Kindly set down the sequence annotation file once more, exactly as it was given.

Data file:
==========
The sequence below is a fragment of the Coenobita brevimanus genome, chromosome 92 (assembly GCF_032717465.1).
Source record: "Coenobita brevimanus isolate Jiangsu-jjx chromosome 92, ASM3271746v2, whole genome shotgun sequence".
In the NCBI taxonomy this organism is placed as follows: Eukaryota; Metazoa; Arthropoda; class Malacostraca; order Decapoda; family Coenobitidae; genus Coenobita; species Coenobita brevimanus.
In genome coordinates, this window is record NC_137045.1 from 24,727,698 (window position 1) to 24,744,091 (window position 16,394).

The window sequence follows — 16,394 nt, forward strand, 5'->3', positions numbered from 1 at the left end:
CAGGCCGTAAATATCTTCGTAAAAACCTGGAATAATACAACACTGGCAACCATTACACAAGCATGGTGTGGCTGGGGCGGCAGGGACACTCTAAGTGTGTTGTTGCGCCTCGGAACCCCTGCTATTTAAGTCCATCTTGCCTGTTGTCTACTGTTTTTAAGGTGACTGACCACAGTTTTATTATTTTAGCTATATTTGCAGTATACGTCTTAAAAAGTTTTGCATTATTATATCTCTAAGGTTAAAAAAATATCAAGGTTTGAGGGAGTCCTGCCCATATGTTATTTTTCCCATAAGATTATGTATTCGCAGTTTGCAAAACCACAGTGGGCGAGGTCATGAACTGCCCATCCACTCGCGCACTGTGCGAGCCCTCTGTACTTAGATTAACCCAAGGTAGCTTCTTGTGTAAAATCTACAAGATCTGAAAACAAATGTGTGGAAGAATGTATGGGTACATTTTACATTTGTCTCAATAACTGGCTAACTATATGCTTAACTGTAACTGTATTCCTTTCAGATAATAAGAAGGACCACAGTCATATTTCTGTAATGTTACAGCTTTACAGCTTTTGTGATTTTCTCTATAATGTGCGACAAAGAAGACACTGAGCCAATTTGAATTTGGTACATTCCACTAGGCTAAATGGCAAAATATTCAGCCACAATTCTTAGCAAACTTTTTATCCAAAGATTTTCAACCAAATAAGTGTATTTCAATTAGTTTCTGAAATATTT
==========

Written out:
The sequence below is a fragment of the Coenobita brevimanus genome, chromosome 92 (assembly GCF_032717465.1).
Source record: "Coenobita brevimanus isolate Jiangsu-jjx chromosome 92, ASM3271746v2, whole genome shotgun sequence".
In the NCBI taxonomy this organism is placed as follows: Eukaryota; Metazoa; Arthropoda; class Malacostraca; order Decapoda; family Coenobitidae; genus Coenobita; species Coenobita brevimanus.
In genome coordinates, this window is record NC_137045.1 from 24,727,698 (window position 1) to 24,744,091 (window position 16,394).

The window sequence follows — 16,394 nt, forward strand, 5'->3', positions numbered from 1 at the left end:
CAGGCCGTAAATATCTTCGTAAAAACCTGGAATAATACAACACTGGCAACCATTACACAAGCATGGTGTGGCTGGGGCGGCAGGGACACTCTAAGTGTGTTGTTGCGCCTCGGAACCCCTGCTATTTAAGTCCATCTTGCCTGTTGTCTACTGTTTTTAAGGTGACTGACCACAGTTTTATTATTTTAGCTATATTTGCAGTATACGTCTTAAAAAGTTTTGCATTATTATATCTCTAAGGTTAAAAAAATATCAAGGTTTGAGGGAGTCCTGCCCATATGTTATTTTTCCCATAAGATTATGTATTCGCAGTTTGCAAAACCACAGTGGGCGAGGTCATGAACTGCCCATCCACTCGCGCACTGTGCGAGCCCTCTGTACTTAGATTAACCCAAGGTAGCTTCTTGTGTAAAATCTACAAGATCTGAAAACAAATGTGTGGAAGAATGTATGGGTACATTTTACATTTGTCTCAATAACTGGCTAACTATATGCTTAACTGTAACTGTATTCCTTTCAGATAATAAGAAGGACCACAGTCATATTTCTGTAATGTTACAGCTTTACAGCTTTTGTGATTTTCTCTATAATGTGCGACAAAGAAGACACTGAGCCAATTTGAATTTGGTACATTCCACTAGGCTAAATGGCAAAATATTCAGCCACAATTCTTAGCAAACTTTTTATCCAAAGATTTTCAACCAAATAAGTGTATTTCAATTAGTTTCTGAAATATTT